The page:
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The Language(s) of Politics: Multilingual Policy-Making in the European Union

Event Type
Department of Political Science; European Union Center; Center for Global Studies
404 David Kinley Hall
Nov 11, 2022   12:00 - 1:30 pm  
Originating Calendar
European Union Center Events

Part of the Department of Political Science 2022-23 Politics Workshop

Sponsored by the European Union Center

Co-sponsored by the Center for Global Studies

Abstract: Multilingualism is a feature in political contexts around the world, including multilingual states and international organizations. Increasingly, consequential political decisions are negotiated between politicians who do not share a common native language. “The Language(s) of Politics” uses the case of the European Union to investigate how politicians’ reliance on shared foreign languages and translation services affects politics and policy-making. It not only shows that multilingualism is an inherent and consequential feature of EU politics, but also that it depoliticizes policy-making by reducing its political nature and potential for conflict. That is because both foreign language use and reliance on translation result in communication that is simple, utilitarian, neutralized, and involves commonly shared phrases and expressions, which masks the national and political backgrounds, preferences, and priorities of EU actors. Policy-makers also tend to disregard politically charged language because it might not reflect what a speaker meant to say, and they are constrained in their ability to use vague or ambiguous language to gloss over disagreements by the need for consistency across languages. Multilingualism thus affects the EU’s political culture, by shaping perceptions of political differences, polarization of opinion, intensity of debate, and the resonance of arguments and evidence.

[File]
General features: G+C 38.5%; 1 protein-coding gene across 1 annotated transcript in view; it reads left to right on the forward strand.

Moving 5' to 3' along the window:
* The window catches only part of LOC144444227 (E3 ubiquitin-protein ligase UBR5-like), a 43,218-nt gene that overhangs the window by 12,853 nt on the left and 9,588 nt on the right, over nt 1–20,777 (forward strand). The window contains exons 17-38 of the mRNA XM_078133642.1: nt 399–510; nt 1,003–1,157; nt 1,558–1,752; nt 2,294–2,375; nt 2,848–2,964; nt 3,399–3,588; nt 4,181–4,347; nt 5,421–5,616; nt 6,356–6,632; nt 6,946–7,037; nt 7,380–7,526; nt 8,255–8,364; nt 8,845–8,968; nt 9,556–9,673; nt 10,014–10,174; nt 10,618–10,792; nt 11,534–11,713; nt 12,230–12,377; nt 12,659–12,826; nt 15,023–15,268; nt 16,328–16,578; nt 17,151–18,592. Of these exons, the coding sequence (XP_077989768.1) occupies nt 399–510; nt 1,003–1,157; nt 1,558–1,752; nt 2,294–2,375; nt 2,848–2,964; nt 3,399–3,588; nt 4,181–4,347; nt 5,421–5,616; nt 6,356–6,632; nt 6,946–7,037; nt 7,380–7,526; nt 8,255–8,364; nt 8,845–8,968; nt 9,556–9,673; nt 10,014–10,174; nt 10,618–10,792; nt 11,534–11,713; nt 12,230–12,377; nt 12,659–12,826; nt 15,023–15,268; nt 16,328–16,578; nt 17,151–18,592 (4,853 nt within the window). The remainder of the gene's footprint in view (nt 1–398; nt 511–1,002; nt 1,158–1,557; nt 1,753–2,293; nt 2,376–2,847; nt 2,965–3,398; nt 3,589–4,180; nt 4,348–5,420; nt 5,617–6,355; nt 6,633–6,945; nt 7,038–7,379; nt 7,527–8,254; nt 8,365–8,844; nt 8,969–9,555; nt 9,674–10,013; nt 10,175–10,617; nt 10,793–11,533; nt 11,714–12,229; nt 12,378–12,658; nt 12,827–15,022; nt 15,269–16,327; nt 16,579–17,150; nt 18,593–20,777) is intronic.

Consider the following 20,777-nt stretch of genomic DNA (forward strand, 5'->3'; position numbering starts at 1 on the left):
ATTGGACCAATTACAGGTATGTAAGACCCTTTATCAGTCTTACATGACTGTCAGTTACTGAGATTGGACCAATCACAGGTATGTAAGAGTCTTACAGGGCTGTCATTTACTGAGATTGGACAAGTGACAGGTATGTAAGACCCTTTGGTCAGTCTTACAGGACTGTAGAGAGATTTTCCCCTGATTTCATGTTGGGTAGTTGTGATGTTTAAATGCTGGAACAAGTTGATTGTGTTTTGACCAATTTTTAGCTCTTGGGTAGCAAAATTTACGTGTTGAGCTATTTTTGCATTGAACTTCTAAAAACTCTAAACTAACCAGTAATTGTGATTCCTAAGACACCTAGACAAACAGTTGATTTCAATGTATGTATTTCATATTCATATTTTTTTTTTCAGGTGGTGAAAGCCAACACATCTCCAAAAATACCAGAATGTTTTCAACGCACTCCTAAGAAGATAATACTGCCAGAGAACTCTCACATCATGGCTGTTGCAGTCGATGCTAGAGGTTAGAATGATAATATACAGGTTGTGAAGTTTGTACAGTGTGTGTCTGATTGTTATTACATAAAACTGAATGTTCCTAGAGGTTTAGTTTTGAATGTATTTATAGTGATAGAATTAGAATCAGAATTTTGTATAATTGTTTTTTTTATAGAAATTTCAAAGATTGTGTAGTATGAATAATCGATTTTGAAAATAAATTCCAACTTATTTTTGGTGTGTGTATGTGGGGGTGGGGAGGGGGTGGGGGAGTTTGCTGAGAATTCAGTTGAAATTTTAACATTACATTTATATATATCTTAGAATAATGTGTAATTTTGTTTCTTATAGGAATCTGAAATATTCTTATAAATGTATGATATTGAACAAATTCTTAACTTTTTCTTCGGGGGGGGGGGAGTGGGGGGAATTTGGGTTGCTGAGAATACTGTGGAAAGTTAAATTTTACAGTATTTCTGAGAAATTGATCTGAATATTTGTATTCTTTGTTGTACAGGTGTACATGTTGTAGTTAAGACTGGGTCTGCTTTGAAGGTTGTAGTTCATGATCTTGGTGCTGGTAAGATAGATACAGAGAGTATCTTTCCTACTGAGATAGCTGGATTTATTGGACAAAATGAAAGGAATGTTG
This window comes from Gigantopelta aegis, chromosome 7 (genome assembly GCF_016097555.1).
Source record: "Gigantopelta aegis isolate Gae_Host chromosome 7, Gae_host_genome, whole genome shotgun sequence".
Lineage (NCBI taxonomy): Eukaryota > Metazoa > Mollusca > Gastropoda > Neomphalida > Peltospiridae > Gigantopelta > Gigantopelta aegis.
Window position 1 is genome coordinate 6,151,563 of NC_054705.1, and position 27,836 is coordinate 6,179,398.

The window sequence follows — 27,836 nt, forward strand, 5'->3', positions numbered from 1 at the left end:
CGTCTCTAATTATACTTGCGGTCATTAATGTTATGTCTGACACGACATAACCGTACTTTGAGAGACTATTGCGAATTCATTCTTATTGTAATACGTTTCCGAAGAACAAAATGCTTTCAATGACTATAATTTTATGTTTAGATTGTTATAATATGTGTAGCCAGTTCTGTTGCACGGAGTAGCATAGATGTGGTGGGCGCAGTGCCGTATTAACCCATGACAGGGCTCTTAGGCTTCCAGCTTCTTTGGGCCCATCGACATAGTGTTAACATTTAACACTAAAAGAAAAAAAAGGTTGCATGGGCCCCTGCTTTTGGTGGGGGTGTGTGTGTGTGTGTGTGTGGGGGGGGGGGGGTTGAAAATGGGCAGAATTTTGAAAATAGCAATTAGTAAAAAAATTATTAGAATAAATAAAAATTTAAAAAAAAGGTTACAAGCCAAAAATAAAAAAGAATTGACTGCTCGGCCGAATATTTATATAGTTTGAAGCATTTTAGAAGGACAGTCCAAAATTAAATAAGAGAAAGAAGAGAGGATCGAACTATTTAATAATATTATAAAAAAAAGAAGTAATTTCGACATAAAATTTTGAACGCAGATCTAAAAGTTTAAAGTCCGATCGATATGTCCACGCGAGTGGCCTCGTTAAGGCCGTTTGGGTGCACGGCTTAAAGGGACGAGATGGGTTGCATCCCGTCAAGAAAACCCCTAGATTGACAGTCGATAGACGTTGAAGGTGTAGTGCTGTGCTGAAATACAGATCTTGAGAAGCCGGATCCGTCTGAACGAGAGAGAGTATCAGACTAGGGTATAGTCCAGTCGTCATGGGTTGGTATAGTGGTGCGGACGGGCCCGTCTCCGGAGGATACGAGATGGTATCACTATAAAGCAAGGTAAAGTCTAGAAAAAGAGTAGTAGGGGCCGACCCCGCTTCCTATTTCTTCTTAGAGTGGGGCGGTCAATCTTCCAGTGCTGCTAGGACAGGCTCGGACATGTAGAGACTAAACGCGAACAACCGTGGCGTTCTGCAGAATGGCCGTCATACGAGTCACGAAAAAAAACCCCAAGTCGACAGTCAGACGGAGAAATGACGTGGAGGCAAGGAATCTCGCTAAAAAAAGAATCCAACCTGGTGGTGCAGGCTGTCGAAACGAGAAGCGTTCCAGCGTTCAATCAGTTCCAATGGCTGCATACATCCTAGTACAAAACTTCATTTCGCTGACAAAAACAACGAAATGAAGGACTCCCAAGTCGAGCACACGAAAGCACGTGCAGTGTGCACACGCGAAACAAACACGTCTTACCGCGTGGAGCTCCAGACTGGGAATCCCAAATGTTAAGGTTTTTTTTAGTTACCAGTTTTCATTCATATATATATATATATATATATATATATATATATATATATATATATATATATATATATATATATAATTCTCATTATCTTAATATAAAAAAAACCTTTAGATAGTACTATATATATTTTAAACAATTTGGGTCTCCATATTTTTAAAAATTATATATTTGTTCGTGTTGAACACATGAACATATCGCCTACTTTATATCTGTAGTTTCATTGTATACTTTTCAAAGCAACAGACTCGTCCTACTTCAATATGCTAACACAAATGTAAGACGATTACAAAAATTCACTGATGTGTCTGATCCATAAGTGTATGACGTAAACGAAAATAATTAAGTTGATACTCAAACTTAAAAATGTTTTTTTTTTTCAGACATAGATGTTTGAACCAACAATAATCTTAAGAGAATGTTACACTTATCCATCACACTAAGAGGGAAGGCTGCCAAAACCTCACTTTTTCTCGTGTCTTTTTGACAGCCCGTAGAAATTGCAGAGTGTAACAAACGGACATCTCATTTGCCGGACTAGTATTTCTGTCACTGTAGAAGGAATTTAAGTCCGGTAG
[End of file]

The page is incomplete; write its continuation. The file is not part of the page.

Biography: Nils Ringe is Professor and Associate Chair for Diversity, Equity, and Inclusion in the Department of Political Science at the University of Wisconsin-Madison. He is also the Director of the Jean Monnet EU Center for Comparative Populism. His research centers on democratic political institutions, European Union politics, populism, and legislative politics, and he held a Jean Monnet Chair at the University of Wisconsin-Madison between 2015-2021. His notable publications include: The European Union and Beyond: Multi-Level Governance, Institutions, and Policy-Making (ed. with Jae-Jae Spoon, 2020, ECPR), Bridging the Information Gap: Legislative Member Organizations as Social Networks in the United States and the European Union (with Jennifer Victor and Christopher Carman, 2013, Michigan) and Who Decides, and How? Preferences, Uncertainty, and Policy Choice in the European Parliament (2010, Oxford).

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